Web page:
I like Joss Whedon’s work. I may even consider myself  a Joss Whedon fan…wait, is there a name for Whedon fans? Whedoners? Whedonites? Whedonoes? Either way, I would faithfully run home to watch “Buffy, the Vampire Slayer” on Mondays and then Tuesdays nights on the WB and loyally jumped to the UPN when Buffy switched networks. Life was difficult before DVRs, my friend. But when the series ended after seven seasons in 2003, I didn’t keep up with the Scoobies in comic book form, despite the fact Dark Horse had been publishing BtVS comics since 1998. Fortunately for ardcore…Whedonists…Dark Horse continued the TV show in a comic book series they called “Buffy the Vampire Slayer Season Eight”, providing the further adventures of Buffy, Dawn, Xander, Willow and others. It picked up where the TV show ended in stories that can be considered canon, because fans love it when things are officially canon.
But somehow I missed all 40 issues. I am not making a strong case for myself as a…Whedonologist.
Lucky for me, Dark Horse is still creating Buffy comics in a new series called “Buffy the Vampire Slayer Season Nine” and now I can find out what has happened to my favorite slayer family since the end
of the TV series. Let’s see what I can gather from reading “Buffy the Vampire Slayer Season Nine” #3 “Firefall, Part III”…magic is gone from the world because Buffy destroyed something called the Seed in Season 8, therefore Willow is powerless as are all the other slayers and they all hate Buffy. Xander and Dawn are now romantically together. Buffy is continuing to slay vampires but this attracts the attention of the San Francisco Police and now she is a wanted fugitive and no one is willing to hide her. Wait! What? Xander and Dawn are now together? Ew. I missed a lot. So Buffy has to slay vampires in a world where vampires are cool (thanks Twilight!) and people are volunteering to become fanged. But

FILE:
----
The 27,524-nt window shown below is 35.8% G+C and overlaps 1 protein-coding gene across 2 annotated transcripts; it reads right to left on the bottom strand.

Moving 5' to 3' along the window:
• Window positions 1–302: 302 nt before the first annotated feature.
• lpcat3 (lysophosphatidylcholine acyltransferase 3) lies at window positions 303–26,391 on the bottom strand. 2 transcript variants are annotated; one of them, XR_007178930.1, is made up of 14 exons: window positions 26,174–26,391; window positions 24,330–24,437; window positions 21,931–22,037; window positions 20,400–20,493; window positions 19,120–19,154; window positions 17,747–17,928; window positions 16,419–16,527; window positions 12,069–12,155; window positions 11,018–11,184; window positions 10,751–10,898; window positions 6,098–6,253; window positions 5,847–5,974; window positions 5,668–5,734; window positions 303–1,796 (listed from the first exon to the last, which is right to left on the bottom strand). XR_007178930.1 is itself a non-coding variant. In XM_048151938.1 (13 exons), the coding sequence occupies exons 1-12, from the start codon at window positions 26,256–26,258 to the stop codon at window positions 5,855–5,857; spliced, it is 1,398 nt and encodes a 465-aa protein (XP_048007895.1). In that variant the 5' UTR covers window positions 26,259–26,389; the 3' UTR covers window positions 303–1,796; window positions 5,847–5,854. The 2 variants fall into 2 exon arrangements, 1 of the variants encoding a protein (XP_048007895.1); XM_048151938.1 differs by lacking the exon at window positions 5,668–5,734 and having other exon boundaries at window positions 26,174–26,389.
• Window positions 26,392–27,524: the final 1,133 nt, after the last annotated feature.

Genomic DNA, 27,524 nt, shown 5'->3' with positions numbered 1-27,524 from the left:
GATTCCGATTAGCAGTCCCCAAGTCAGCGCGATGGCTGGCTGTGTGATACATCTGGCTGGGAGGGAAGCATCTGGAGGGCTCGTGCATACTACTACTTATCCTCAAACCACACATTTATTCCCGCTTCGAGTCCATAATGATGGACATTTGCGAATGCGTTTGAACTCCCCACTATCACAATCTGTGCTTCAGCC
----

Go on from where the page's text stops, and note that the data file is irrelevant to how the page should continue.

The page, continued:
with the lack of magic, the newly sired vampires are more vicious, so Buffy calls a Scooby Gang meeting to figure out how to deal with the consequences of her actions from Season Eight. Although Buffy may now be alone, she may get help from Severin an enigmatic dude with seemingly magical powers.
Oh and look, Spike is here too. He hears that someone is going after Buffy…really Spike? That shouldn’t be news to you.
BtVS:S9 #3 did a good job of bringing me up to speed on the status of the Buffyverse, color me intrigued. The story, despite it being part 3 of a 4 part storyline, is a good jumping on point for those familiar
with the TV show. The dialogue could have easily been filled with exposition but it flows. Sometimes it reaches for that familiar Whedon trademark of quick quips and witty banter, however writer Andrew
Chambliss (Dollhouse, Spartacus: Blood and Sand, Vampire Diaries) keeps his own voice and is able to keep a good rhythm throughout the issue.

Handpicked by Joss Whedon, Artist Georges Jeanty has been working on Buffy since Season Eight, so his likenesses of the characters are spot on to their TV counterparts. This is especially important to a licensed property and it added to my enjoyment of reading the series. This particular issue didn’t have any fight scenes so I can’t comment on how he handles those but for a story where it’s mostly people
talking, Georges did an excellent job of storytelling.